Sunday, September 11, 2011

Baking is different

Of course, baking is a different animal. There often are precise
ratios that must be followed if a cookie is to come out tender or if
pizza dough is to rise properly. Baking is less forgiving if you have
too much flour for the amount of salt or leavening. Add a bit of
cinnamon or more lemon zest if you like, but some other ratios are
critical, such as the amount of butter, sugar or egg. Substituting
margarine for butter can make an entirely different product. It's even
worse if you substitute "whipped" or "soft" margarines, which contain
a lot of water and vegetable oil.

When you bake, follow the recipe exactly the first time. If you want
to experiment, then do it with flavorings, nuts or other less-critical
ingredients. Keep the ratios of flour, sugar, salt, baking powder and
other "basics" intact. And don't substitute unless you know what
you're doing or you're prepared to have a less-than-perfect result.
For instance, whole wheat flour will not substitute exactly for white
flour, if at all. Brown sugar is not the same as granulated sugar, and
granulated sugar is not the same as powdered sugar, which has a lot of

Donna Maurillo, Food for Thought

Friday, September 9, 2011

Food labels full of booby traps

Q: I often read labels when I'm grocery-shopping, but I find many are
confusing. Is there something I'm missing?

A: With so many claims plastered on labels, things can get really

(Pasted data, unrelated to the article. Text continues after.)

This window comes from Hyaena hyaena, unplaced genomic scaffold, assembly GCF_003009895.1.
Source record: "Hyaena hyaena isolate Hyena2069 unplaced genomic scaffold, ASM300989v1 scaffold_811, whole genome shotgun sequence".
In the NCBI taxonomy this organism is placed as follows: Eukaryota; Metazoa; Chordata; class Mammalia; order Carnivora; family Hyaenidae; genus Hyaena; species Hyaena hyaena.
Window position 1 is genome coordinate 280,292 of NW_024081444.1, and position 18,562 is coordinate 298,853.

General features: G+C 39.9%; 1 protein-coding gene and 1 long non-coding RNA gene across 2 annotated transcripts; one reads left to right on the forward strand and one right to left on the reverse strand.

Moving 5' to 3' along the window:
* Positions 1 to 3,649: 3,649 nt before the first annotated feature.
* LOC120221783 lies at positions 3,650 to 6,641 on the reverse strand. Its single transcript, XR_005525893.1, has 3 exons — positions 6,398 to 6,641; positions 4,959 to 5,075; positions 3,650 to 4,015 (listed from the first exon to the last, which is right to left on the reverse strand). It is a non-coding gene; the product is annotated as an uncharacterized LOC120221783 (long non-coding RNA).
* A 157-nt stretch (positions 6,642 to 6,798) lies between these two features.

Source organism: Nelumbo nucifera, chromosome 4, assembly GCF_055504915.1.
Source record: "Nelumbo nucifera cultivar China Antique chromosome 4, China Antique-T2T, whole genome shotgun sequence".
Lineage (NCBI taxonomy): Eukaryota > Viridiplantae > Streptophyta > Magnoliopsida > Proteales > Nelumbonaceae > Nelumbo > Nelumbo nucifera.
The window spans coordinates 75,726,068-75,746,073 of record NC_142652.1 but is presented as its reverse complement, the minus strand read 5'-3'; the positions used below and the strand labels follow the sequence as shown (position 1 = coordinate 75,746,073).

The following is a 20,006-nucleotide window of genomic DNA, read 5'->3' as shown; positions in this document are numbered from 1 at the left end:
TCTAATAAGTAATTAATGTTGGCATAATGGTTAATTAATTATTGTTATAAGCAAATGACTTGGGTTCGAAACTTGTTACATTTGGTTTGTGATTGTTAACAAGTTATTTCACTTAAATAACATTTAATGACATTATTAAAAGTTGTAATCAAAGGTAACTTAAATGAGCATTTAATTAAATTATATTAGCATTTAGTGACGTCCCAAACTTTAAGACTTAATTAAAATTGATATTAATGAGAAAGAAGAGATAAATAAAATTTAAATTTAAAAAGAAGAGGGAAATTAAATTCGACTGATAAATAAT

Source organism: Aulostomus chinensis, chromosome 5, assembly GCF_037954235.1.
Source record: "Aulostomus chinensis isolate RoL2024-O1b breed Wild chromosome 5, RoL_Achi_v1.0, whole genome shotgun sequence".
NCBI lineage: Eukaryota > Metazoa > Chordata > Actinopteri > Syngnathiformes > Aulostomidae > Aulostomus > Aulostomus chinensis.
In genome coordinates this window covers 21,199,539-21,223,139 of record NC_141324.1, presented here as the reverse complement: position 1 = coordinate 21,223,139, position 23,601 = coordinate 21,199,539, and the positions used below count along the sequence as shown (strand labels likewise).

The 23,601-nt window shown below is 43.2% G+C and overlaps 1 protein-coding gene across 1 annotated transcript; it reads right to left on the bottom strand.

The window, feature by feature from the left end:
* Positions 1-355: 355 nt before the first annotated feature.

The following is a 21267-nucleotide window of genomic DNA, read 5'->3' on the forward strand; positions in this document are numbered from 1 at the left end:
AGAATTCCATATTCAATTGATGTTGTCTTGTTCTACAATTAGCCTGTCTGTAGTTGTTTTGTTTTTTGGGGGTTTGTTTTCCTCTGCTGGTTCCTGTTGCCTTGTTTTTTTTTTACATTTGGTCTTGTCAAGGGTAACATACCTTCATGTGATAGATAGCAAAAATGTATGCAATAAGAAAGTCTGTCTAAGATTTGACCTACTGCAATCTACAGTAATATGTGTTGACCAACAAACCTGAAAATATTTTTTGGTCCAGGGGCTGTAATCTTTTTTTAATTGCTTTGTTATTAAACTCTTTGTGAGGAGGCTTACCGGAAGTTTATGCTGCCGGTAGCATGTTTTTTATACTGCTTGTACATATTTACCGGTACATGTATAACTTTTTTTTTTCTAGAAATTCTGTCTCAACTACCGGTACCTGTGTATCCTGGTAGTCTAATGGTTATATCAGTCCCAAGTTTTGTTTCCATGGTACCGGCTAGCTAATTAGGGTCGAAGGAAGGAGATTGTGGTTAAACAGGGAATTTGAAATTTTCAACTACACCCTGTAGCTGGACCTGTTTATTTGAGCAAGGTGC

confusing. Food companies use these claims to make you think products
are healthier than they really are. We've rounded up the top 10
food-label booby traps:

1: Natural

The term "natural" is not well-defined by the FDA, so when you see the
term "natural" on the label, just ignore it.

2: Cholesterol-free

All foods that come from a plant -- such as fruits, veggies, grains,
nuts and seeds -- are free of cholesterol. So "cholesterol-free"
labels on those foods mean nothing.

3: Trans-fat free

Be aware that trace amounts of trans fat can be hidden in many foods.
Look for words such as "partially hydrogenated" on the ingredient

4: Organic

Organic foods cost a pretty penny, but aren't always worth it. Be
strategic about splurging your hard-earned cash on organic products.

5: Sugars: Added vs. natural

Check the ingredient list.

6: Omega-3 fats

Not all omega-3s are created equal. Those from flax (called ALA) don't
have all the benefits (like helping with heart health) when compared
with the omega-3s derived from fatty fish such as salmon and tuna
(called DHA and EPA).

7: Fiber

Some fiber is added to food products and may not be as healthy as
fiber that's naturally occurring.

8: Reduced fat

In some cases, "reduced fat" may mean more sugar was added to replace
the flavor.

9: Serving size

The most common mistake: Thinking the calories on the label are for
the entire product. Check the serving size.

10: Added vitamins and minerals

Just because a product has 100 percent of the daily value for vitamins
and minerals doesn't mean it should be in your shopping cart.

Food Network Kitchens
Wednesday, June 1, 2011 in the Charleston Post & Courier

Sunday, January 23, 2011

Hot cocoa, hot chocolate are not the same but are both delicious

There is something about cupping your hands around a steamy mug of